‘to be a box of birds’: meaning and origin

The Australian and New-Zealand phrase to be a box of birds, and variants, mean to be in good spirits, ‘chirpy’. Gerald Alfred Wilkes (1927-2020) wrote the following in A Dictionary of Australian Colloquialisms (Sydney University Press in association with Oxford University Press Australia, 1990):

box of birds Equivalent to ‘in good spirits’: N.Z. rather than Australian.

The image is of a boxful of chirping birds—cf. in quotation 5 below, the extended form happy as a bird in a box of birdseed.

The earliest occurrences of the phrase to be a box of birds and variants that I have found are:

1-: From On the Mercy of the Court: A Short Story by “Nineteenth”, published in the Dalby Herald (Dalby, Queensland) of Friday 25th August 1939:

“You know I was out at a party the other night,” she giggled, “and Bruce Pepper said to me—do you know Bruce? He’s such a box of birds—well, anyway, he said to me [&c.]”

2-: From The Sunday Mail (Brisbane, Queensland) of Sunday 12th July 1942:


By Sidney J. Baker, who is compiling a dictionary of Australasian English, and who has written two books on slang.
Australian servicemen in this war are building up as rich and as varied a slang vocabulary as their predecessors of the last war.
Naval Terms
To feel like a box of birds: To feel happy, chirpy, full of beans.

3-: From That Summer, a short story by the New-Zealand short-story writer and novelist Frank Sargeson (Norris Frank Davey – 1903-1982)—as published in The Penguin New Writing (London: Penguin Books, 1943):

‘Hello Terry,’ he said, ‘how’s things?’
‘A box of birds,’ Terry said.
Well, you mightn’t believe it, but I woke up early feeling just like a box of birds.

4-: From The Australian Language (Sydney and London: Angus and Robertson Ltd., 1945), by Sidney John Baker (1912-1976):

to feel like a box of birds, to feel happy or “chirpy”.

5-: From the caption to the following photograph, published in Truth (Sydney, New South Wales) of Sunday 12th January 1947:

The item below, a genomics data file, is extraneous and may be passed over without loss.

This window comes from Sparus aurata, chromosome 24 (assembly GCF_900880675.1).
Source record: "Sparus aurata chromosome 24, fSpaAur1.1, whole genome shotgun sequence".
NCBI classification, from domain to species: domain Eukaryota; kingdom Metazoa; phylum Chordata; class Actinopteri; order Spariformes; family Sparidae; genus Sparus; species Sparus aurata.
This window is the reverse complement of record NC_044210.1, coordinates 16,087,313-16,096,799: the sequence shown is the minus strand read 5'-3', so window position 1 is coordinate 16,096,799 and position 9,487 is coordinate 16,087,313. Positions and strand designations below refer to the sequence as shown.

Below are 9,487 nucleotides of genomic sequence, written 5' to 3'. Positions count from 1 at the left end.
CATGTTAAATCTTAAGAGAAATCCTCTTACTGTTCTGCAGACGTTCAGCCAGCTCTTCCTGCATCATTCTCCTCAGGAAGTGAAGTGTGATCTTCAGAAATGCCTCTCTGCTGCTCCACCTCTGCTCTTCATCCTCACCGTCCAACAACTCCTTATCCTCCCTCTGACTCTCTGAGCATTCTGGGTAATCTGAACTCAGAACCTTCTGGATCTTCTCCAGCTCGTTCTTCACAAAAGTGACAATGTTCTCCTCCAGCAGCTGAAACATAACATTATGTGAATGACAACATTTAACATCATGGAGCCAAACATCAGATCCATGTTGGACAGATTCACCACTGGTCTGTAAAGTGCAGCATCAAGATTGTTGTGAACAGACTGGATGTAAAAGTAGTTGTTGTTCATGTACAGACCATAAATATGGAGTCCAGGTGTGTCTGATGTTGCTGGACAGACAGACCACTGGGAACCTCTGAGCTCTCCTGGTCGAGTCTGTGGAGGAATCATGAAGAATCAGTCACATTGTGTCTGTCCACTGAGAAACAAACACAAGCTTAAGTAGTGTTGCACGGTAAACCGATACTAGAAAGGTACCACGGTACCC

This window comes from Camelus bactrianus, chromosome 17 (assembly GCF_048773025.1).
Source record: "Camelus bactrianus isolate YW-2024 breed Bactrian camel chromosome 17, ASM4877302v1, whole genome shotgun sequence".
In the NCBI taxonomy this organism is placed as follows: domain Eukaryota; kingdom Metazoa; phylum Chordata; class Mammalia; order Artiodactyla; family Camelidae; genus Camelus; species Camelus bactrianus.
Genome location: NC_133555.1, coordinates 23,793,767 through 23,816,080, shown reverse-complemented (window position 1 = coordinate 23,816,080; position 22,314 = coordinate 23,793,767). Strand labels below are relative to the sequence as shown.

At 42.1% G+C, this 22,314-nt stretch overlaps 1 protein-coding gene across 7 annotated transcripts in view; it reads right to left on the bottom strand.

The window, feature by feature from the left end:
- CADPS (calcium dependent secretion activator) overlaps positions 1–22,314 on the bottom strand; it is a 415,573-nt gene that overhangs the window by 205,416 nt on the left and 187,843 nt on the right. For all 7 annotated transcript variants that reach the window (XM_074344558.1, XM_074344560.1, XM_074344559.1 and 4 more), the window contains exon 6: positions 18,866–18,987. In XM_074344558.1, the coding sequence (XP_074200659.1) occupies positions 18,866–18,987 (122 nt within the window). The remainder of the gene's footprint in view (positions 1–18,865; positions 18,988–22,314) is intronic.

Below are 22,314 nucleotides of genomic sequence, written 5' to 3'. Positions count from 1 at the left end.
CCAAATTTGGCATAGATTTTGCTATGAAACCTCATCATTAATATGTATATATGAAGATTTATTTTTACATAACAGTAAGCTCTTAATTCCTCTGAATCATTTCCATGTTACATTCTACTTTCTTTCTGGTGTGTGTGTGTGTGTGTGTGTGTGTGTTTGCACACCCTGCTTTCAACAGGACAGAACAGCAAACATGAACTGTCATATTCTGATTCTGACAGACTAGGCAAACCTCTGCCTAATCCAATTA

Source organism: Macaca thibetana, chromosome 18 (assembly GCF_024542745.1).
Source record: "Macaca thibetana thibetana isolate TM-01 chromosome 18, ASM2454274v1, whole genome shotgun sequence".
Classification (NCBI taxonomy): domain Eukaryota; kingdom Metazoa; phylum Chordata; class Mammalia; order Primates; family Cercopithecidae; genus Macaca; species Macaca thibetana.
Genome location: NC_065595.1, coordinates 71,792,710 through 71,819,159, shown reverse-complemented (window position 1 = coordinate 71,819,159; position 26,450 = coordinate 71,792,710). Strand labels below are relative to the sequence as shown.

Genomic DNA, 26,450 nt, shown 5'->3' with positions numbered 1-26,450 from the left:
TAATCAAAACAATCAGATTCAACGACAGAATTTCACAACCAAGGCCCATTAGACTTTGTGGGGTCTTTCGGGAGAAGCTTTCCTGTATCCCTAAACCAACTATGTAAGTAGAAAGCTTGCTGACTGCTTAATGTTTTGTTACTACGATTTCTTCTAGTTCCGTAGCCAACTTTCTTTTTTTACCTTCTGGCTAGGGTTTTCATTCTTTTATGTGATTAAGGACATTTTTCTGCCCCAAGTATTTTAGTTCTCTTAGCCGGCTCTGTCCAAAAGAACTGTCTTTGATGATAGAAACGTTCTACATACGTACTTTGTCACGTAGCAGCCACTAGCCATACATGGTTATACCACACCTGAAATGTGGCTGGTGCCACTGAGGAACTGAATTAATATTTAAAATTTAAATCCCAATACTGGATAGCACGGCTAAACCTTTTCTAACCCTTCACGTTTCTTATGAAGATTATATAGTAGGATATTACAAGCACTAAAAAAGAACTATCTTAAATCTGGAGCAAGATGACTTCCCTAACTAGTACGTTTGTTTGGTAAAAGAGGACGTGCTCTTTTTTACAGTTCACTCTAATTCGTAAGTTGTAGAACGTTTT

Happiest man at Randwick yesterday was owner J. Cloros. He’s owned only one gee-gee, and that’s Prince Mohican. And with three wins in a row he’s happy as a bird in a box of bird seed.

6-: From an interview of Nancy Wake, by Ruth Park, published in The Herald (Melbourne, Victoria) of Friday 18th November 1949—born in Wellington, New Zealand, Nancy Wake (1912-2011) was a prominent figure in the French Resistance during the Second World War:

Nancy Wake has, as a political candidate, come in for a lot of publicity as the woman who broke German sentries’ necks in the late war, but actually she doesn’t look anything like that.
She doesn’t speak, either, like a man with a beard and a heavy cold. Despite her harsh experiences she is as bright as a box of birds, laughs easily, and is lots of fun.

7-: From Jimmy Brockett: Portrait of a Notable Australian (London: Britannicus Liber, 1951), by the Australian short-story writer and novelist Dal Stivens (1911-1997):

When we set out this Sunday morning in the Russell for Sadie’s people’s place at Mosman, I was feeling as happy as a box of birds.

A New-Zealand variant of the phrase is to be a box of fluffy ducks, also to be a box of fluffies. The earliest occurrence that I have found is from New Zealand on foot, by Cecil Kuhne, published in The Tampa Tribune (Tampa, Florida, USA) of Sunday 9th September 1990:

New Zealanders have made slang a national art.
An “alpine stick” is a hot dog; “big bickies” is lots of money; “bubble and squeak” is a vegetable hash; a “goggle box” is a television; and “berk” is a jerk. An eccentric is sometimes said to be “as silly as a two-bob watch,” and a person doing well might be heard to remark, “I’m a box of fluffy ducks today.”
If someone says he’s going to “tingle you up,” don’t be concerned; it means he’s going to call you on the telephone. One who is angry is “cheesed off” or “got his knickers in a twist.”

Max Cryer recorded box of fluffies—and box of budgies *—in The Godzone Dictionary of Favourite New Zealand Words and Phrases (Auckland: Exisle Publishing Limited, 2006).

*The noun budgie is a colloquial abbreviation of budgerigar, denoting a small Australian parrot—cf. ‘budgie smugglers’: meaning and origin.

The variant box of fluffies occurs in Hunter’s Mark, independently published in 2018, by the New-Zealand author Wendy Smith:

“Hey, you old bitch. How are you?”
Despite her obvious tiredness, she smiles. Mum and I have always had an open and honest relationship. Or at least, I thought so until I discovered the line of crap she’d fed Adam for years. It’s the one thing I know of that she kept from me.
“A box of fluffies. Isn’t that what the Kiwis say?”
I sit on the side of the bed and lean over to kiss her temple. “You’re as much of a Kiwi as I am, Mum.”

One thought on “‘to be a box of birds’: meaning and origin

  1. “I’m a box of birds”, used by the (60+) main character in the Australian movie, June Again (2020). I’ve not heard the phrase in the wild, and had to look it up because it was so evocative. Sorry it seems to have fallen from use, at least here in Queensland. Thanks for the interesting read.


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